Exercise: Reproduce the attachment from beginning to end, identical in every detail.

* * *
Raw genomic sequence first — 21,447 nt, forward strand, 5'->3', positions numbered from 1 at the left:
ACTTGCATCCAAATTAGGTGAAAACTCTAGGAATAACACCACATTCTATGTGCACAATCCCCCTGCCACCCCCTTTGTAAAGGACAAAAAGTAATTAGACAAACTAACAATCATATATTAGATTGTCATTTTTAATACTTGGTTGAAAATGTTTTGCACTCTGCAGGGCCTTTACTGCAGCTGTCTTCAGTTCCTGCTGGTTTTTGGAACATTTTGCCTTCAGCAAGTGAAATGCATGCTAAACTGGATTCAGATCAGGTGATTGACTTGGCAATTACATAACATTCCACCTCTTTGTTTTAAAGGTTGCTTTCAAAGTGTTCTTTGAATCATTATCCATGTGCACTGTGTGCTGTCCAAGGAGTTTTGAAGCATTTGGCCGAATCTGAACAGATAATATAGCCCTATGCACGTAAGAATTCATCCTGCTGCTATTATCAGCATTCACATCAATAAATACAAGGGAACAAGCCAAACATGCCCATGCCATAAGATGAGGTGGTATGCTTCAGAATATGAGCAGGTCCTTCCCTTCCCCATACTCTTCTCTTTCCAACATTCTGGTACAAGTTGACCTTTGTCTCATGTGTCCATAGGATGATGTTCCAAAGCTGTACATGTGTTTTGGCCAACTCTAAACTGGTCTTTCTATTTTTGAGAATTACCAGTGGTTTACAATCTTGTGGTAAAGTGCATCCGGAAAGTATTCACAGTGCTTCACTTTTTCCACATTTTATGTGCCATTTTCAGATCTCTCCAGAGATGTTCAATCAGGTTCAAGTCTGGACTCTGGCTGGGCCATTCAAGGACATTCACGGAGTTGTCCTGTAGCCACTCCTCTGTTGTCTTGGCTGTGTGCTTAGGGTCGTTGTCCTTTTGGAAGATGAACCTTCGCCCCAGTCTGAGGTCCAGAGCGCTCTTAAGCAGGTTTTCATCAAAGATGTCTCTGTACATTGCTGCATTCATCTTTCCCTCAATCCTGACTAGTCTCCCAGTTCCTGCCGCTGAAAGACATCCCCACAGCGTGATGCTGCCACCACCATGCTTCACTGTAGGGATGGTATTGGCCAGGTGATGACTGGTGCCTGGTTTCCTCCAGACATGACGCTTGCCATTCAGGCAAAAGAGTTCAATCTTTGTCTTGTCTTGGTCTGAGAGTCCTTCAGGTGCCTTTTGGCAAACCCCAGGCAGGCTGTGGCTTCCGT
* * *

Raw genomic sequence first — 21,447 nt, forward strand, 5'->3', positions numbered from 1 at the left:
ACTTGCATCCAAATTAGGTGAAAACTCTAGGAATAACACCACATTCTATGTGCACAATCCCCCTGCCACCCCCTTTGTAAAGGACAAAAAGTAATTAGACAAACTAACAATCATATATTAGATTGTCATTTTTAATACTTGGTTGAAAATGTTTTGCACTCTGCAGGGCCTTTACTGCAGCTGTCTTCAGTTCCTGCTGGTTTTTGGAACATTTTGCCTTCAGCAAGTGAAATGCATGCTAAACTGGATTCAGATCAGGTGATTGACTTGGCAATTACATAACATTCCACCTCTTTGTTTTAAAGGTTGCTTTCAAAGTGTTCTTTGAATCATTATCCATGTGCACTGTGTGCTGTCCAAGGAGTTTTGAAGCATTTGGCCGAATCTGAACAGATAATATAGCCCTATGCACGTAAGAATTCATCCTGCTGCTATTATCAGCATTCACATCAATAAATACAAGGGAACAAGCCAAACATGCCCATGCCATAAGATGAGGTGGTATGCTTCAGAATATGAGCAGGTCCTTCCCTTCCCCATACTCTTCTCTTTCCAACATTCTGGTACAAGTTGACCTTTGTCTCATGTGTCCATAGGATGATGTTCCAAAGCTGTACATGTGTTTTGGCCAACTCTAAACTGGTCTTTCTATTTTTGAGAATTACCAGTGGTTTACAATCTTGTGGTAAAGTGCATCCGGAAAGTATTCACAGTGCTTCACTTTTTCCACATTTTATGTGCCATTTTCAGATCTCTCCAGAGATGTTCAATCAGGTTCAAGTCTGGACTCTGGCTGGGCCATTCAAGGACATTCACGGAGTTGTCCTGTAGCCACTCCTCTGTTGTCTTGGCTGTGTGCTTAGGGTCGTTGTCCTTTTGGAAGATGAACCTTCGCCCCAGTCTGAGGTCCAGAGCGCTCTTAAGCAGGTTTTCATCAAAGATGTCTCTGTACATTGCTGCATTCATCTTTCCCTCAATCCTGACTAGTCTCCCAGTTCCTGCCGCTGAAAGACATCCCCACAGCGTGATGCTGCCACCACCATGCTTCACTGTAGGGATGGTATTGGCCAGGTGATGACTGGTGCCTGGTTTCCTCCAGACATGACGCTTGCCATTCAGGCAAAAGAGTTCAATCTTTGTCTTGTCTTGGTCTGAGAGTCCTTCAGGTGCCTTTTGGCAAACCCCAGGCAGGCTGTGGCTTCCGT